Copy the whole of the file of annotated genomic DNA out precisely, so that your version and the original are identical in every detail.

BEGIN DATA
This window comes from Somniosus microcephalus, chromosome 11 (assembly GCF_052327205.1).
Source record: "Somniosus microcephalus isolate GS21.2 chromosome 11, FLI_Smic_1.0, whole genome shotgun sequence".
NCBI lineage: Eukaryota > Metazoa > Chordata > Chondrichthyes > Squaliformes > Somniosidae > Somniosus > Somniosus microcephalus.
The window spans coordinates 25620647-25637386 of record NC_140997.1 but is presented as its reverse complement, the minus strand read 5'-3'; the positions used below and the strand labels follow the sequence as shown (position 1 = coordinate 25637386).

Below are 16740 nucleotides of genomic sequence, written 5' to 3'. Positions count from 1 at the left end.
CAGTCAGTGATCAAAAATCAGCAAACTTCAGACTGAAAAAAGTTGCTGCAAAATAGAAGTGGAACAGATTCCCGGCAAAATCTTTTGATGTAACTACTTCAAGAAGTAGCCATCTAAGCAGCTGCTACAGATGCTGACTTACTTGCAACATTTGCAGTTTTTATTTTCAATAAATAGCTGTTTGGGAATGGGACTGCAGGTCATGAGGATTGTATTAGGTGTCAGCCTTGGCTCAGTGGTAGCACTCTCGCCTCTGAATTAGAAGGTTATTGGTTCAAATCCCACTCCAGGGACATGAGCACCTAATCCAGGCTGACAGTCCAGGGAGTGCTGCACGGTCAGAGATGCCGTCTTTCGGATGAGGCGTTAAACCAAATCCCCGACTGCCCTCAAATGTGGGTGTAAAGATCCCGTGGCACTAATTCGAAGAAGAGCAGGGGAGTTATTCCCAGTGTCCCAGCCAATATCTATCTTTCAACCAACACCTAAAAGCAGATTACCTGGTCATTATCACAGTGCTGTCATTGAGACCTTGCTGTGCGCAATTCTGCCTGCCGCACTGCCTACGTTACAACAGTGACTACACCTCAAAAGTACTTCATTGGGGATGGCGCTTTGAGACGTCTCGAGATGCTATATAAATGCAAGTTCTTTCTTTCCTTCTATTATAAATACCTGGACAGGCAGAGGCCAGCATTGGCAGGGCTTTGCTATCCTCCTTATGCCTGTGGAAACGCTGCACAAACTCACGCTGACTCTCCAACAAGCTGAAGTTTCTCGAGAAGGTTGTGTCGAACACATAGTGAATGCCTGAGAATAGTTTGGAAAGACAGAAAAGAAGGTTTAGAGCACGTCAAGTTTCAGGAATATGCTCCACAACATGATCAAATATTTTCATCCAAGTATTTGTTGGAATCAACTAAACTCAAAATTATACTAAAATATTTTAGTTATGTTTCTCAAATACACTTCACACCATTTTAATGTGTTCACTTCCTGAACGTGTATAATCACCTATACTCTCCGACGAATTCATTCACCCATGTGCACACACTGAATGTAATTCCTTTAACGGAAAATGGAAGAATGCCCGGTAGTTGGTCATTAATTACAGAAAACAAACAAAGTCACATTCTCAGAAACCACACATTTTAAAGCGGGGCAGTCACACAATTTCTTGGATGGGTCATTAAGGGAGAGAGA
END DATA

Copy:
This window comes from Somniosus microcephalus, chromosome 11 (assembly GCF_052327205.1).
Source record: "Somniosus microcephalus isolate GS21.2 chromosome 11, FLI_Smic_1.0, whole genome shotgun sequence".
NCBI lineage: Eukaryota > Metazoa > Chordata > Chondrichthyes > Squaliformes > Somniosidae > Somniosus > Somniosus microcephalus.
The window spans coordinates 25620647-25637386 of record NC_140997.1 but is presented as its reverse complement, the minus strand read 5'-3'; the positions used below and the strand labels follow the sequence as shown (position 1 = coordinate 25637386).

Below are 16740 nucleotides of genomic sequence, written 5' to 3'. Positions count from 1 at the left end.
CAGTCAGTGATCAAAAATCAGCAAACTTCAGACTGAAAAAAGTTGCTGCAAAATAGAAGTGGAACAGATTCCCGGCAAAATCTTTTGATGTAACTACTTCAAGAAGTAGCCATCTAAGCAGCTGCTACAGATGCTGACTTACTTGCAACATTTGCAGTTTTTATTTTCAATAAATAGCTGTTTGGGAATGGGACTGCAGGTCATGAGGATTGTATTAGGTGTCAGCCTTGGCTCAGTGGTAGCACTCTCGCCTCTGAATTAGAAGGTTATTGGTTCAAATCCCACTCCAGGGACATGAGCACCTAATCCAGGCTGACAGTCCAGGGAGTGCTGCACGGTCAGAGATGCCGTCTTTCGGATGAGGCGTTAAACCAAATCCCCGACTGCCCTCAAATGTGGGTGTAAAGATCCCGTGGCACTAATTCGAAGAAGAGCAGGGGAGTTATTCCCAGTGTCCCAGCCAATATCTATCTTTCAACCAACACCTAAAAGCAGATTACCTGGTCATTATCACAGTGCTGTCATTGAGACCTTGCTGTGCGCAATTCTGCCTGCCGCACTGCCTACGTTACAACAGTGACTACACCTCAAAAGTACTTCATTGGGGATGGCGCTTTGAGACGTCTCGAGATGCTATATAAATGCAAGTTCTTTCTTTCCTTCTATTATAAATACCTGGACAGGCAGAGGCCAGCATTGGCAGGGCTTTGCTATCCTCCTTATGCCTGTGGAAACGCTGCACAAACTCACGCTGACTCTCCAACAAGCTGAAGTTTCTCGAGAAGGTTGTGTCGAACACATAGTGAATGCCTGAGAATAGTTTGGAAAGACAGAAAAGAAGGTTTAGAGCACGTCAAGTTTCAGGAATATGCTCCACAACATGATCAAATATTTTCATCCAAGTATTTGTTGGAATCAACTAAACTCAAAATTATACTAAAATATTTTAGTTATGTTTCTCAAATACACTTCACACCATTTTAATGTGTTCACTTCCTGAACGTGTATAATCACCTATACTCTCCGACGAATTCATTCACCCATGTGCACACACTGAATGTAATTCCTTTAACGGAAAATGGAAGAATGCCCGGTAGTTGGTCATTAATTACAGAAAACAAACAAAGTCACATTCTCAGAAACCACACATTTTAAAGCGGGGCAGTCACACAATTTCTTGGATGGGTCATTAAGGGAGAGAGA